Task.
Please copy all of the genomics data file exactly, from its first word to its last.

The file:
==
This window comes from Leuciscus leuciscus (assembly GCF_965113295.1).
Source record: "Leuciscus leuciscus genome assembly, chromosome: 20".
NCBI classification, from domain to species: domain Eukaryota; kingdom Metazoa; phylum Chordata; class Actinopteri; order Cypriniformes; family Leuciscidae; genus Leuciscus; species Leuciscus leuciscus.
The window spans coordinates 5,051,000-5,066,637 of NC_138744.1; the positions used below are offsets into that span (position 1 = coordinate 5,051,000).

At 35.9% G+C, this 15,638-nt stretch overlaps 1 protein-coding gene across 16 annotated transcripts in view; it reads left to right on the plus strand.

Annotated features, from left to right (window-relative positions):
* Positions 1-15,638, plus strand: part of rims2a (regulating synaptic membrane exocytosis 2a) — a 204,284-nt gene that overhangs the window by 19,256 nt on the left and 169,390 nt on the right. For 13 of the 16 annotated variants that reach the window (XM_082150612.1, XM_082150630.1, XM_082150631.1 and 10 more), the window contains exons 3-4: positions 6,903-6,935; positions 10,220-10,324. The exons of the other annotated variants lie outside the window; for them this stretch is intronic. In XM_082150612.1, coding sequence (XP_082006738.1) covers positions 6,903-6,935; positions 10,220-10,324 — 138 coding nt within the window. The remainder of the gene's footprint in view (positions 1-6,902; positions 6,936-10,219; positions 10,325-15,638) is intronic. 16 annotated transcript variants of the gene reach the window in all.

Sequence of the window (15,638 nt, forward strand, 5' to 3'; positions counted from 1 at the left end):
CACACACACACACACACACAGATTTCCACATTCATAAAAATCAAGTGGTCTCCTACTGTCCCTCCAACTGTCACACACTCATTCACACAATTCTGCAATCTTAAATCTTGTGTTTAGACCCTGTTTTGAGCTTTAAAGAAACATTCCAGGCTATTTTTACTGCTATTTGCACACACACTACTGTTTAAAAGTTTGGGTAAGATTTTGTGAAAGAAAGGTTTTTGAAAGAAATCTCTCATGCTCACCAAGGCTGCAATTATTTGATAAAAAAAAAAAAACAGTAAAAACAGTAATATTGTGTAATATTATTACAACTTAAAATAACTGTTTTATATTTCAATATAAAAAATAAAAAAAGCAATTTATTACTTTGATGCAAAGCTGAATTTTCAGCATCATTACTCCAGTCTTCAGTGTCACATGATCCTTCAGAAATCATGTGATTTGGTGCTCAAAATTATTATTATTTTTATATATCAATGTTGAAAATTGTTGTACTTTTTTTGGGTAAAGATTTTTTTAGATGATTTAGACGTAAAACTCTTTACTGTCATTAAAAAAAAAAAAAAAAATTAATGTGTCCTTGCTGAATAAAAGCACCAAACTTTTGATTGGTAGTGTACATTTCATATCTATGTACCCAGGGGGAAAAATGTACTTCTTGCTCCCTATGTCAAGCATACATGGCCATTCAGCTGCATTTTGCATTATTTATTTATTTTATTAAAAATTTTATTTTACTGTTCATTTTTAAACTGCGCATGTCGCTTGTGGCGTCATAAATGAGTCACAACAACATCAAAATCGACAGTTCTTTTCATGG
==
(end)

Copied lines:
This window comes from Leuciscus leuciscus (assembly GCF_965113295.1).
Source record: "Leuciscus leuciscus genome assembly, chromosome: 20".
NCBI classification, from domain to species: domain Eukaryota; kingdom Metazoa; phylum Chordata; class Actinopteri; order Cypriniformes; family Leuciscidae; genus Leuciscus; species Leuciscus leuciscus.
The window spans coordinates 5,051,000-5,066,637 of NC_138744.1; the positions used below are offsets into that span (position 1 = coordinate 5,051,000).

At 35.9% G+C, this 15,638-nt stretch overlaps 1 protein-coding gene across 16 annotated transcripts in view; it reads left to right on the plus strand.

Annotated features, from left to right (window-relative positions):
* Positions 1-15,638, plus strand: part of rims2a (regulating synaptic membrane exocytosis 2a) — a 204,284-nt gene that overhangs the window by 19,256 nt on the left and 169,390 nt on the right. For 13 of the 16 annotated variants that reach the window (XM_082150612.1, XM_082150630.1, XM_082150631.1 and 10 more), the window contains exons 3-4: positions 6,903-6,935; positions 10,220-10,324. The exons of the other annotated variants lie outside the window; for them this stretch is intronic. In XM_082150612.1, coding sequence (XP_082006738.1) covers positions 6,903-6,935; positions 10,220-10,324 — 138 coding nt within the window. The remainder of the gene's footprint in view (positions 1-6,902; positions 6,936-10,219; positions 10,325-15,638) is intronic. 16 annotated transcript variants of the gene reach the window in all.

Sequence of the window (15,638 nt, forward strand, 5' to 3'; positions counted from 1 at the left end):
CACACACACACACACACACAGATTTCCACATTCATAAAAATCAAGTGGTCTCCTACTGTCCCTCCAACTGTCACACACTCATTCACACAATTCTGCAATCTTAAATCTTGTGTTTAGACCCTGTTTTGAGCTTTAAAGAAACATTCCAGGCTATTTTTACTGCTATTTGCACACACACTACTGTTTAAAAGTTTGGGTAAGATTTTGTGAAAGAAAGGTTTTTGAAAGAAATCTCTCATGCTCACCAAGGCTGCAATTATTTGATAAAAAAAAAAAAACAGTAAAAACAGTAATATTGTGTAATATTATTACAACTTAAAATAACTGTTTTATATTTCAATATAAAAAATAAAAAAAGCAATTTATTACTTTGATGCAAAGCTGAATTTTCAGCATCATTACTCCAGTCTTCAGTGTCACATGATCCTTCAGAAATCATGTGATTTGGTGCTCAAAATTATTATTATTTTTATATATCAATGTTGAAAATTGTTGTACTTTTTTTGGGTAAAGATTTTTTTAGATGATTTAGACGTAAAACTCTTTACTGTCATTAAAAAAAAAAAAAAAAATTAATGTGTCCTTGCTGAATAAAAGCACCAAACTTTTGATTGGTAGTGTACATTTCATATCTATGTACCCAGGGGGAAAAATGTACTTCTTGCTCCCTATGTCAAGCATACATGGCCATTCAGCTGCATTTTGCATTATTTATTTATTTTATTAAAAATTTTATTTTACTGTTCATTTTTAAACTGCGCATGTCGCTTGTGGCGTCATAAATGAGTCACAACAACATCAAAATCGACAGTTCTTTTCATGG